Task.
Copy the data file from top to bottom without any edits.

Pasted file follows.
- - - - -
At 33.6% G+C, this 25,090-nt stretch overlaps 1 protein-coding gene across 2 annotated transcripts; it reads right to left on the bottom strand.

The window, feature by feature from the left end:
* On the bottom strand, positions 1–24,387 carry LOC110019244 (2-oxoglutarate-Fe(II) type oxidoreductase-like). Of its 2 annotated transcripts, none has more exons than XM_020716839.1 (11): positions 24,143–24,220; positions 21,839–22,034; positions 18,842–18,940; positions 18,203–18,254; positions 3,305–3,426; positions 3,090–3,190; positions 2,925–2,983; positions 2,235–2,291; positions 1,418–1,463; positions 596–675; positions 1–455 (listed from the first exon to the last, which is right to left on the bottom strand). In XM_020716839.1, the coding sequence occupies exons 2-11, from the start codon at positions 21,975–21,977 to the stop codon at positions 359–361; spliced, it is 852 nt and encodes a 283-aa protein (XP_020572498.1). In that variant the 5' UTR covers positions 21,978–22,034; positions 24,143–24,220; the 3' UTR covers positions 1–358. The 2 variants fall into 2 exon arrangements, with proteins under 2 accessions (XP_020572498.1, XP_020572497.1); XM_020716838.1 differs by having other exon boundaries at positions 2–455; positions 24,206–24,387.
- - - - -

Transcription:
At 33.6% G+C, this 25,090-nt stretch overlaps 1 protein-coding gene across 2 annotated transcripts; it reads right to left on the bottom strand.

The window, feature by feature from the left end:
* On the bottom strand, positions 1–24,387 carry LOC110019244 (2-oxoglutarate-Fe(II) type oxidoreductase-like). Of its 2 annotated transcripts, none has more exons than XM_020716839.1 (11): positions 24,143–24,220; positions 21,839–22,034; positions 18,842–18,940; positions 18,203–18,254; positions 3,305–3,426; positions 3,090–3,190; positions 2,925–2,983; positions 2,235–2,291; positions 1,418–1,463; positions 596–675; positions 1–455 (listed from the first exon to the last, which is right to left on the bottom strand). In XM_020716839.1, the coding sequence occupies exons 2-11, from the start codon at positions 21,975–21,977 to the stop codon at positions 359–361; spliced, it is 852 nt and encodes a 283-aa protein (XP_020572498.1). In that variant the 5' UTR covers positions 21,978–22,034; positions 24,143–24,220; the 3' UTR covers positions 1–358. The 2 variants fall into 2 exon arrangements, with proteins under 2 accessions (XP_020572498.1, XP_020572497.1); XM_020716838.1 differs by having other exon boundaries at positions 2–455; positions 24,206–24,387.